A teenager insinuates himself into the house of a fellow student from his literature class and writes about it in essays for his French teacher. Faced with this gifted and unusual pupil, the teacher rediscovers his enthusiasm for his work, but the boy’s intrusion will unleash a series of uncontrollable events.
For his thirteenth feature film, French New Wave director Francois Ozon has outdone all acclaim given to his 2002 remake of 8 Women with a mischievous and dysfunctional tale, of what can be perceived as… coming-of-age.
In the House is a black comedy/thriller conflated with so much grandeur from literary greats to post-modern poioumena, you cannot help but wave the white flag and just go along in service of jest.
Adapted from a brilliant play written by Juan Mayorgo, this film is a meta-narrative centered on Claude Garcia (Ernst Umhauer) — a sixteen year old loner who intrudes upon the home life of fellow student Rapha Jr., and writes about it. What begins as a one-off weekend assignment for literature class, escalates with great passion and frequency when Claude’s teacher, Germaine (Fabrice Luchini) detects flashes of talent and decides to groom the teenager.
Here, Ozon proposes a three-fold narrative weaving through the surface of three realities: 1) Germaine’s growing obsession with Claude’s story imitates 2) the viewers’ relationship with Ozon’s film (and perhaps soap opera addiction), and 3) Claude as a self-conscious narrator of the events occurring inside Rapha’s house.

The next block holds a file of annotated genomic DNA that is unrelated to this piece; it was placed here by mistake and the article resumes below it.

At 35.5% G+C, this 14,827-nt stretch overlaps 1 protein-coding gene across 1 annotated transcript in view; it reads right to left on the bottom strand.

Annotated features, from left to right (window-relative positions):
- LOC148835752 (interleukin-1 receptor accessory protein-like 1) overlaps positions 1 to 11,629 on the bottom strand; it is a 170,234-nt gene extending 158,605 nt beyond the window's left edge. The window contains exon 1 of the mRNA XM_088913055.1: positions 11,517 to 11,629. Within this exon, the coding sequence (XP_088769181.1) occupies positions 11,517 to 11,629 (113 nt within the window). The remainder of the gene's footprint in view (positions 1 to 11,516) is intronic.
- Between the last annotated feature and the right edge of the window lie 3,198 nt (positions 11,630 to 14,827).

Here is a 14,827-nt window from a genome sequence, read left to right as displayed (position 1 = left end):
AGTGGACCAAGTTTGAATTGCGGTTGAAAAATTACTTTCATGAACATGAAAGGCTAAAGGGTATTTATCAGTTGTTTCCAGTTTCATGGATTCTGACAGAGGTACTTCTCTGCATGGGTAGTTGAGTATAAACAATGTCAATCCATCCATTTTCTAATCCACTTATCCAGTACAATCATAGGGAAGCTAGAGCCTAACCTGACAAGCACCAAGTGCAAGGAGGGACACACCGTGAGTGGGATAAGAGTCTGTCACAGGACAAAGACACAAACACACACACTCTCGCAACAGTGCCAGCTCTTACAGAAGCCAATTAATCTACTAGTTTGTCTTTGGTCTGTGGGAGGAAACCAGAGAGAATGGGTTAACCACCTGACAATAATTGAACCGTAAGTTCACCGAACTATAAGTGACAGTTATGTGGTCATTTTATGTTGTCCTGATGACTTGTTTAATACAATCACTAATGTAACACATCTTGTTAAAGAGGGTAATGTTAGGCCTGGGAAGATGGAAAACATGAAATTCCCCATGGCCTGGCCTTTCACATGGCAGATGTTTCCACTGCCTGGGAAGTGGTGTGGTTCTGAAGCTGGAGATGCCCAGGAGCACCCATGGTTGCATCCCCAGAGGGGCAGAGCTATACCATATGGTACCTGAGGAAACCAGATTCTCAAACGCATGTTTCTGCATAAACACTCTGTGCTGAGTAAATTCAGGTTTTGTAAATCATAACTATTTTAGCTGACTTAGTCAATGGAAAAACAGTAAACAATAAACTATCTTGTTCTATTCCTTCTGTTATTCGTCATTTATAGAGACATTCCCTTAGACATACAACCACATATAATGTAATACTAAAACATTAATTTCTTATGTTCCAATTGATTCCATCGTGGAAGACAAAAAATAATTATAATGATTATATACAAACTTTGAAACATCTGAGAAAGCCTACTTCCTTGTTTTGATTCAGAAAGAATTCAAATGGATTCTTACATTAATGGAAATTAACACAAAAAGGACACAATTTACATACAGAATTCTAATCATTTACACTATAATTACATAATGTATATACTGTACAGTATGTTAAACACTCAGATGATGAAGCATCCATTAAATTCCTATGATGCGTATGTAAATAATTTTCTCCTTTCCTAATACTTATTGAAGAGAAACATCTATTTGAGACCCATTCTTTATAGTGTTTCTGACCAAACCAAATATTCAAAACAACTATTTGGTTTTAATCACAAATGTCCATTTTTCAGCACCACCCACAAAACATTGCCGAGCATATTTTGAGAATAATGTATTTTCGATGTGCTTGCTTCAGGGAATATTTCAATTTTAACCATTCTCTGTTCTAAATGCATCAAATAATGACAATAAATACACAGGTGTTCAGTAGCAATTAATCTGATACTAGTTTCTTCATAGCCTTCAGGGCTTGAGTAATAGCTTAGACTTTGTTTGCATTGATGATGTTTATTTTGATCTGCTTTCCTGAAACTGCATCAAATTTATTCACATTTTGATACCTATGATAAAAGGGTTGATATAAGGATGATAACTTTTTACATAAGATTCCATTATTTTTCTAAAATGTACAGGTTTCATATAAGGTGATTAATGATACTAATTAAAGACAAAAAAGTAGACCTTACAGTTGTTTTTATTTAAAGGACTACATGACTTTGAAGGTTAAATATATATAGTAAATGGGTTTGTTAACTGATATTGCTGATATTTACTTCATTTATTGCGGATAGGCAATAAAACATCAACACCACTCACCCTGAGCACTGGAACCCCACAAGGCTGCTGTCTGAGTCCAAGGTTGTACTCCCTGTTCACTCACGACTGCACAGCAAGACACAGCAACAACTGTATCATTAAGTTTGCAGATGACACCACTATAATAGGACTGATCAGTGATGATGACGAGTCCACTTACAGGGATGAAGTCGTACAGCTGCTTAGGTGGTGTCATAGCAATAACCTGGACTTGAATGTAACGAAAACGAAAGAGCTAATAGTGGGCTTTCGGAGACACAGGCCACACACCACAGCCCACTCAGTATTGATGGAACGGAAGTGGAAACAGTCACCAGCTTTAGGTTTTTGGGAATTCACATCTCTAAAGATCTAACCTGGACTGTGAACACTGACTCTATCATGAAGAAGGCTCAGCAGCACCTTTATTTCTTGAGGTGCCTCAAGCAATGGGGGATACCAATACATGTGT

When the film begins, Claude is unhappy with a lonely life and clearly needs to distract himself with wholesome family warmth. Having witnessed Rapha’s close relationship with his parents at the school gate (Rapha Sr. and Esther), he strikes a friendship with Rapha when semester begins. Cloaked as a helpful math tutor and study mate chock full of positive influence for Rapha, Claude succeeds in winning the family’s affections and trust.
But here’s the catch. Thrilled by this opportunity to experience life with a sense of belonging, yet predisposed to primitive urge, Claude’s desire swells into furtive yearning for Esther. And naturally, things get complicated.
As Germaine’s involvement with Claude’s writing departs from passive reader, to that of a story-telling coach superimposing rules of dramatic structure, it occurs to the viewer that Germaine may very well be a shaping hand in the outcome of this voyeuristic experiment.
Of course, the fabrics of fiction and reality overlap but they do not confuse — the satirical logic unfolds in ways that are thought-provoking, humorous and downright captivating.
LANGUAGE IN FRENCH